“Philanthropic and development agencies tend not to scale or sustain themselves, he found, and public entities often fail to assure efficacy and efficiency. In contrast, “Through the ages, one actor has proven consistently able” to satisfy these criteria: competitive private industries.
“… Rangan applied his scholarly perspective to suggest inverting the telescope through which companies view prospective lower-income markets. “Typical marketing sells the organization to the customer,” he and research associate Arthur McCaffrey wrote a decade ago. (Need a car? We at GM/Mercedes/Toyota make good ones.) Within the base of the pyramid—devoid as it is of cash, roads, and gas stations—there are no such customers. But enormous demand exists for carts to ease the burden of hauling loads along muddy paths or cheap pumps to irrigate fields. Here, the proper paradigm is to “sell the customer to the organization.”
Long-term, I think making the opportunities to become successful available to people is actually a good strategy. The article is too long to continue quoting, but you can read it there if you’re interested in the opportunities/difficulties of investing in developing markets.
“The nature of censorship in China, to give just one example, can be explored by monitoring the types of communication suppressed by the government, a project that relies on sifting through millions of social media posts.
“At the same time, real-world experiments can inform economic, political, and social theory. Are people more likely to save for retirement with the help of targeted brain stimulation? Can gender bias in hiring, promotions, and work assignments be overcome by evaluating candidates jointly rather than individually? How do malnutrition and sleep deprivation among low-income individuals influence economic outcomes? Faculty supported by cross-school research programs such as the Behavioral Insights Group and the Foundations of Human Behavior Initiative are answering these and other questions by undertaking discipline-spanning research that can shape everything from the decisions we make at the grocery store to the votes we cast in the ballot box.”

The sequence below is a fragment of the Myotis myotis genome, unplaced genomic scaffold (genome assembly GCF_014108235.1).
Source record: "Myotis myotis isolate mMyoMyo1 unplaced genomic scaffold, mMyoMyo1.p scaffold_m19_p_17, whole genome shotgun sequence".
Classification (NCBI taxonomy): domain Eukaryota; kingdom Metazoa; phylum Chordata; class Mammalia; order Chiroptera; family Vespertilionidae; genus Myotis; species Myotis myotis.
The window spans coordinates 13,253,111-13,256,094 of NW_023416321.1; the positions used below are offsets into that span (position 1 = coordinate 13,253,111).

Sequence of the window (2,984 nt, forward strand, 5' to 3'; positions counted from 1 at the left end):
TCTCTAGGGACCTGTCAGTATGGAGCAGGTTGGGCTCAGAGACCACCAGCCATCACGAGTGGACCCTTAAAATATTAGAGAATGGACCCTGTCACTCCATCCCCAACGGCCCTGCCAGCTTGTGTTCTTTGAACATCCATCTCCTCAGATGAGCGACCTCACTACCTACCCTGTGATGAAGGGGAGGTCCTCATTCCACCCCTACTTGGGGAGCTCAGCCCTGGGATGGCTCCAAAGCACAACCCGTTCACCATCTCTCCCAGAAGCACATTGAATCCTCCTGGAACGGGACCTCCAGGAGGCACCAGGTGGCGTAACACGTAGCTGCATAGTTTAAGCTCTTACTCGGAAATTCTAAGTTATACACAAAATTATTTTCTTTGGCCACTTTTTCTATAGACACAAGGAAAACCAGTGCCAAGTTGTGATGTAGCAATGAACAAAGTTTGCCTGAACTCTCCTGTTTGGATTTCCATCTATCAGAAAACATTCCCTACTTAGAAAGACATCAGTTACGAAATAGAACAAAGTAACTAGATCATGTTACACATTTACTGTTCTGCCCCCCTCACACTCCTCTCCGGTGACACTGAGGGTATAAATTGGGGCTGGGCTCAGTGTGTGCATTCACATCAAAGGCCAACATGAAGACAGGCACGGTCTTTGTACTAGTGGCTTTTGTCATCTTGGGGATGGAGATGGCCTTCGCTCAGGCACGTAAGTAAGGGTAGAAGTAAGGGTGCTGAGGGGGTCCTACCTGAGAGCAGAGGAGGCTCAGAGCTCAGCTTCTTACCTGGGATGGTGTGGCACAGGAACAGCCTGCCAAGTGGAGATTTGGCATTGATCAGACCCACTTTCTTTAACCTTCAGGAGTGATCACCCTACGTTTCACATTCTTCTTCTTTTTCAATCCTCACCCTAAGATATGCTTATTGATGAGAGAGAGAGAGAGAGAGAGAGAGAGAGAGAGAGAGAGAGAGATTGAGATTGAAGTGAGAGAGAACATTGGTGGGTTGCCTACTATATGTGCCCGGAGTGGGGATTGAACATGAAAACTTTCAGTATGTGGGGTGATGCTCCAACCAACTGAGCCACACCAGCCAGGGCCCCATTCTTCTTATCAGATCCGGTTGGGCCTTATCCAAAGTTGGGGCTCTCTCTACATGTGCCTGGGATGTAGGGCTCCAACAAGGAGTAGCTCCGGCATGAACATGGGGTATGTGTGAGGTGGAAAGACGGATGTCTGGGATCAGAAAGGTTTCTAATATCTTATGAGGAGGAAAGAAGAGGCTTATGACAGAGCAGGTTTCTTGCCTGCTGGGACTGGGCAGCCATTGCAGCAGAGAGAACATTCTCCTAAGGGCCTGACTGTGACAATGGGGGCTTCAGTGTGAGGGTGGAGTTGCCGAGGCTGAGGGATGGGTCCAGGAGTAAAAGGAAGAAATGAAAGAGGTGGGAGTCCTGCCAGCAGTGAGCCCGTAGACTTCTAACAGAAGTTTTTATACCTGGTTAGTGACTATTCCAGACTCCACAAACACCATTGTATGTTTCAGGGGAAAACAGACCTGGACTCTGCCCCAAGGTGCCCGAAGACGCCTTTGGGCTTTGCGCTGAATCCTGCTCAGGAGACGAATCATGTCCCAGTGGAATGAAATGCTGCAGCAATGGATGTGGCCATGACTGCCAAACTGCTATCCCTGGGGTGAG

Personally, I think trying to electrocute people into having lower time preference is really scraping the bottom of the idea barrel; you might as well just throw in the towel and say that some people just aren’t very good at delaying gratification and there’s not much you can do about it. Faust continues:
“This is a time of remarkable promise for the social sciences. Yet short-sighted federal funding cuts are threatening our ability to answer questions that have the potential to inform and shape all of our lives. The last 51 of the United States’ recipients of the Nobel Prize in Economics were supported by the research divisions of the National Science Foundation’s Directorate for Social, Behavioral, and Economic Sciences, which may soon face a more than 50 percent reduction from current federal funding. If we hope to address complex and consequential issues such as climate change, global pandemics, and inequality and human rights, we cannot ignore unique insights into the human and behavioral that the social sciences alone can provide.”
Harvard has more money than god and could send a mission to Mars if it felt like, but more taxpayer dollars to investigate whether or not we can alter people’s brains to get them to save money is critical.
Harvard then turns to women’s issues, with a spotlight portrait of history Professor Catherine Brekus:
“Catherine Brekus ’85 specializes in hearing the voices of America’s early female religious leaders, nearly lost to history …
” “I did not like studying history in high school,” the Warren professor of the history of religion at Harvard Divinity School confesses, smiling. “I was always good at it…but the idea is that you memorize a lot of facts, mostly about political history, and what happened when.” When she taught the subject to high-school students for two years, Brekus noticed that textbooks “have this narrative of political events…and then you have this little human-interest thing in a box. That was where the women would appear. My goal as a historian,” she adds, “is to get women out of those boxes and into the main texts.””
And she’s going to fix this by studying the lives of women whom no one cares about?
If you want more women in the history books, do (or encourage them to do) something worth recording in a history book.
“When Nitin Nohria became Harvard Business School (HBS) dean in mid 2010, he detailed five priorities, ranging from innovation in education and internationalization to inclusion. In setting out the latter goal, he said in a recent conversation, he aimed not at numerical diversity, but at a broader objective: that every HBS student and teacher be enabled to thrive within the community.”
If you can’t “thrive” at HBS without the faculty making special sure to pander to your needs, you do not belong in business. The idea that women are special little wilting flowers who have to be coddled at every turn because they can’t take care of themselves, even at the highest levels of intelligence and achievement, is absolutely repulsive.
““I have launched an initiative that will focus…on the challenges facing women at the school,” Nohria wrote. He created an institutional home for the work—a senior associate deanship for culture and community—and appointed Wilson professor of business administration Robin J. Ely to the post: a logical choice, given her research on race and gender relations in organizations. …